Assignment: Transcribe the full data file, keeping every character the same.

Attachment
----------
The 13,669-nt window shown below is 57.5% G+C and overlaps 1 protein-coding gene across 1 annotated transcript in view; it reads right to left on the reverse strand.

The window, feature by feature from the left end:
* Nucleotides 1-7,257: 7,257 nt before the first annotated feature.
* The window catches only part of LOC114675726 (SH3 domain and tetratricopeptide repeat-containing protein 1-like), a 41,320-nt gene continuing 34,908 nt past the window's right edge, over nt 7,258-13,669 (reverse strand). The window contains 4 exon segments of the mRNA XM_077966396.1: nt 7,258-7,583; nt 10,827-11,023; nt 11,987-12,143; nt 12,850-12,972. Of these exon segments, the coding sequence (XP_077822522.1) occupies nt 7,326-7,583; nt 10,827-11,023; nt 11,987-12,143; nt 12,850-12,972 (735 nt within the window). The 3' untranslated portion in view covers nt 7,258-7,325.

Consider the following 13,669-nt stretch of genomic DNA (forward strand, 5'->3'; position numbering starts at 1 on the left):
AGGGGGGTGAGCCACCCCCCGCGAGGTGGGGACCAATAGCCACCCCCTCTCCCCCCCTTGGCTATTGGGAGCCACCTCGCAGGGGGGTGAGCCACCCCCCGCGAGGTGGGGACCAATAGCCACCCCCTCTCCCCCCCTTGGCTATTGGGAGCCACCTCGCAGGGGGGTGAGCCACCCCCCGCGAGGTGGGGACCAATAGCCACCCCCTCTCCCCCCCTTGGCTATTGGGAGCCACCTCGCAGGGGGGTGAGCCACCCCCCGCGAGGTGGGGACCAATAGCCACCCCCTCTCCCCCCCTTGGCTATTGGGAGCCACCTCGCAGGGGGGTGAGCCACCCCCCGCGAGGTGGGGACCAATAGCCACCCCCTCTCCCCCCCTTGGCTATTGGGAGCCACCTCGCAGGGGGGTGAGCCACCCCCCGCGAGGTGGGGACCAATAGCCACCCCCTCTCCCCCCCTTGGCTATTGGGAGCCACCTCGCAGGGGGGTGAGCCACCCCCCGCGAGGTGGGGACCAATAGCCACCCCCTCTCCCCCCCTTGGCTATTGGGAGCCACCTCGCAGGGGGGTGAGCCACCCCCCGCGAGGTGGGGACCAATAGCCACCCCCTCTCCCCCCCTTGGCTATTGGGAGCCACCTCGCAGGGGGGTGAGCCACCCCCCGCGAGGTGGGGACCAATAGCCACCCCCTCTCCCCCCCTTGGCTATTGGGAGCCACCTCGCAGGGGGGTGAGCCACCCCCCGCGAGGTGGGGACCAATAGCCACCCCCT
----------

The 13,669-nt window shown below is 57.5% G+C and overlaps 1 protein-coding gene across 1 annotated transcript in view; it reads right to left on the reverse strand.

The window, feature by feature from the left end:
* Nucleotides 1-7,257: 7,257 nt before the first annotated feature.
* The window catches only part of LOC114675726 (SH3 domain and tetratricopeptide repeat-containing protein 1-like), a 41,320-nt gene continuing 34,908 nt past the window's right edge, over nt 7,258-13,669 (reverse strand). The window contains 4 exon segments of the mRNA XM_077966396.1: nt 7,258-7,583; nt 10,827-11,023; nt 11,987-12,143; nt 12,850-12,972. Of these exon segments, the coding sequence (XP_077822522.1) occupies nt 7,326-7,583; nt 10,827-11,023; nt 11,987-12,143; nt 12,850-12,972 (735 nt within the window). The 3' untranslated portion in view covers nt 7,258-7,325.

Consider the following 13,669-nt stretch of genomic DNA (forward strand, 5'->3'; position numbering starts at 1 on the left):
AGGGGGGTGAGCCACCCCCCGCGAGGTGGGGACCAATAGCCACCCCCTCTCCCCCCCTTGGCTATTGGGAGCCACCTCGCAGGGGGGTGAGCCACCCCCCGCGAGGTGGGGACCAATAGCCACCCCCTCTCCCCCCCTTGGCTATTGGGAGCCACCTCGCAGGGGGGTGAGCCACCCCCCGCGAGGTGGGGACCAATAGCCACCCCCTCTCCCCCCCTTGGCTATTGGGAGCCACCTCGCAGGGGGGTGAGCCACCCCCCGCGAGGTGGGGACCAATAGCCACCCCCTCTCCCCCCCTTGGCTATTGGGAGCCACCTCGCAGGGGGGTGAGCCACCCCCCGCGAGGTGGGGACCAATAGCCACCCCCTCTCCCCCCCTTGGCTATTGGGAGCCACCTCGCAGGGGGGTGAGCCACCCCCCGCGAGGTGGGGACCAATAGCCACCCCCTCTCCCCCCCTTGGCTATTGGGAGCCACCTCGCAGGGGGGTGAGCCACCCCCCGCGAGGTGGGGACCAATAGCCACCCCCTCTCCCCCCCTTGGCTATTGGGAGCCACCTCGCAGGGGGGTGAGCCACCCCCCGCGAGGTGGGGACCAATAGCCACCCCCTCTCCCCCCCTTGGCTATTGGGAGCCACCTCGCAGGGGGGTGAGCCACCCCCCGCGAGGTGGGGACCAATAGCCACCCCCTCTCCCCCCCTTGGCTATTGGGAGCCACCTCGCAGGGGGGTGAGCCACCCCCCGCGAGGTGGGGACCAATAGCCACCCCCT